Opioid deaths spike in McHenry County, rage in suburbs

CHICAGO (WLS) -- The onslaught of opioid deaths so far in 2017 is not just a city phenomenon.

There were five in McHenry County just last week, the I-Team has learned. Most involved heroin.

While 568 people have died from "accidental" heroin and fentanyl overdoses in Cook County so far in 2017, Chicago's suburban counties report at least 225 opioid deaths so far this year.

There have been 53 confirmed drug overdose deaths so far this year in McHenry County, the ABC7 I-Team has learned. That is just shy of the total number (56) for all of 2016. Many are attributable to heroin and fentanyl-or a combination of both, investigators said.

"It has been a terrible week for families of our deceased in McHenry County and our epidemic continues to worsen," said McHenry County Coroner Dr. Anne Majewski on Monday following a series of autopsies.

The staggering numbers of overdose deaths is contained in data for January to September 2017 obtained by the ABC7 I-Team and reveals no let-up in the grip that opioid addiction has on this metro region.

The Cook County figures, include 387 opioid deaths so far this year in the city of Chicago.

Of the suburban counties that have provided information to the I-Team, Will County has the most opioid deaths to date with 49. Lake County stands at 45 OD deaths, DuPage County currently has 42 and Kane County reports in with 35.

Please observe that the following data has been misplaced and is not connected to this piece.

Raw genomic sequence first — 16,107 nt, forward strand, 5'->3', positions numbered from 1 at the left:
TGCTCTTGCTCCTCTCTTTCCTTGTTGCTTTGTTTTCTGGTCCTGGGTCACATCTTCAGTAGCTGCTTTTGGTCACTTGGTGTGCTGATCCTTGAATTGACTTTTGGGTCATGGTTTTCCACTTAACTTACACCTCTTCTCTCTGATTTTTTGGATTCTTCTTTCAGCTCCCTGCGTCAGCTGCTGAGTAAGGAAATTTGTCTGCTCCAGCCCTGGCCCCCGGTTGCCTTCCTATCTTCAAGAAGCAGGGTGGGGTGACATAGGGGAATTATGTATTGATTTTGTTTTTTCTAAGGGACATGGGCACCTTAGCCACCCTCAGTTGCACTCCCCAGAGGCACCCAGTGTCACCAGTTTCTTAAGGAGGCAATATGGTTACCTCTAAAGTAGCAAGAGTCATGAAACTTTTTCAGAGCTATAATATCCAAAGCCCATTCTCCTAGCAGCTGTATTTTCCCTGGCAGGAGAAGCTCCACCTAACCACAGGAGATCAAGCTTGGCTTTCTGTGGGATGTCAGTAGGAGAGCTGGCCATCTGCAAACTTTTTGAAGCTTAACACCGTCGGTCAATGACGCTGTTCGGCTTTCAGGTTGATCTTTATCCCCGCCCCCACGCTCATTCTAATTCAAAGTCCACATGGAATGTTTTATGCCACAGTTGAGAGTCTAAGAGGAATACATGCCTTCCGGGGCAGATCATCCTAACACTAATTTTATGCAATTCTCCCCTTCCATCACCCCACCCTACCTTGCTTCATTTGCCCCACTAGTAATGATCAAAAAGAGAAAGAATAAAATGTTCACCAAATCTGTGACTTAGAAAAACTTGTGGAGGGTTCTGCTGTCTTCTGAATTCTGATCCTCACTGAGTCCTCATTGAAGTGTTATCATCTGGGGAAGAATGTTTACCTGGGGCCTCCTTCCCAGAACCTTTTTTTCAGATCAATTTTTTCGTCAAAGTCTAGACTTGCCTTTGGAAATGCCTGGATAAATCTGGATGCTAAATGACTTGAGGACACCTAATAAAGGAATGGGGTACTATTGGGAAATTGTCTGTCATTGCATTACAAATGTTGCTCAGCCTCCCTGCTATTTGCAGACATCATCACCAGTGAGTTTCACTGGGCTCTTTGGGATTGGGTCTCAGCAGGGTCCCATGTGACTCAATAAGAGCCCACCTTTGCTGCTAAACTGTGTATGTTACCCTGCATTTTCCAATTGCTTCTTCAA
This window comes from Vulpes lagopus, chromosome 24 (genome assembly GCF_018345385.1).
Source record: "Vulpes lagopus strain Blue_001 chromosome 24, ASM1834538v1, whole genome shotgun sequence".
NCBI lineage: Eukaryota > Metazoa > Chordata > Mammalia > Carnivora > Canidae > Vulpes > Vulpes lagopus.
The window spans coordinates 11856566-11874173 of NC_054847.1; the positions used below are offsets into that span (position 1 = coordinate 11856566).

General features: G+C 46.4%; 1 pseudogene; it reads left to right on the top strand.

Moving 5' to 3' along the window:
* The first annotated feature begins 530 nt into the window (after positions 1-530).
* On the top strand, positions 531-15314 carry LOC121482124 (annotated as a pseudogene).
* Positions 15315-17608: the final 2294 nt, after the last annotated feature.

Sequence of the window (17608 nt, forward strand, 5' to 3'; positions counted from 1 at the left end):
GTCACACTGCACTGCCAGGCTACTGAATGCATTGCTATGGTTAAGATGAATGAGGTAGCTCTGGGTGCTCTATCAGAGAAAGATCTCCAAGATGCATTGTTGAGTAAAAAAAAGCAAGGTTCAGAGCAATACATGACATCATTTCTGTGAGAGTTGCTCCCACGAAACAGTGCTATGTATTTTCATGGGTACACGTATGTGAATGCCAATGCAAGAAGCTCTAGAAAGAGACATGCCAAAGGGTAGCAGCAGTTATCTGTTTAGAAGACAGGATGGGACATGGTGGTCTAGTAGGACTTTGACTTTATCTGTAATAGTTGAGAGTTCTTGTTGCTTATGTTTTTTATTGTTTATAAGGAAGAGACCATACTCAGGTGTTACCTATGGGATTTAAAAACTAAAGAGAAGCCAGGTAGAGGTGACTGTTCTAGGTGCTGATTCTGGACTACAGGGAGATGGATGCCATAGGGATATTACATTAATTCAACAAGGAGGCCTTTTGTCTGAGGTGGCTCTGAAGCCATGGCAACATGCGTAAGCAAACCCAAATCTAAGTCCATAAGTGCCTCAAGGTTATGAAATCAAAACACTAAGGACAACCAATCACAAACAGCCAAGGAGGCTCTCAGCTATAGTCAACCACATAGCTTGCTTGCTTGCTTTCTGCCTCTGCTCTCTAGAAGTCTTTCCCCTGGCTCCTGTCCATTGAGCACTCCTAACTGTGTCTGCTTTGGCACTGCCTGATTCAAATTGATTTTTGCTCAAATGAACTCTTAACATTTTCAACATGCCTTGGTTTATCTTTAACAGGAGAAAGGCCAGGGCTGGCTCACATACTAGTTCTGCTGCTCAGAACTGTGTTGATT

All of the numbers appear to be about where they were for 2016, but that was a year in which overdose deaths spiked sharply. DuPage County last year saw a 53 percent increase in OD deaths.

"There is also a continued move from heroin to heroin and fentanyl or fentanyl as the only drug," said DuPage County Coroner Richard A. Jorgensen on Monday.

"Not only is every death a personal tragedy but it has also placed a heavy burden on the office's budget," said Kane County Coroner Rob Russell. "I have had to request a 17 percent increase (for 2018) over last year's (2017) request. We are also currently trending 8 percent over the 2017 budget as well."

The number of deaths comes even as record numbers of victims are being saved by the opioid antidote known as Narcan. Overdose fatalities reported so far in 2017 outpace the number of homicides in Chicago area counties-and in the collar counties by a wide margin.
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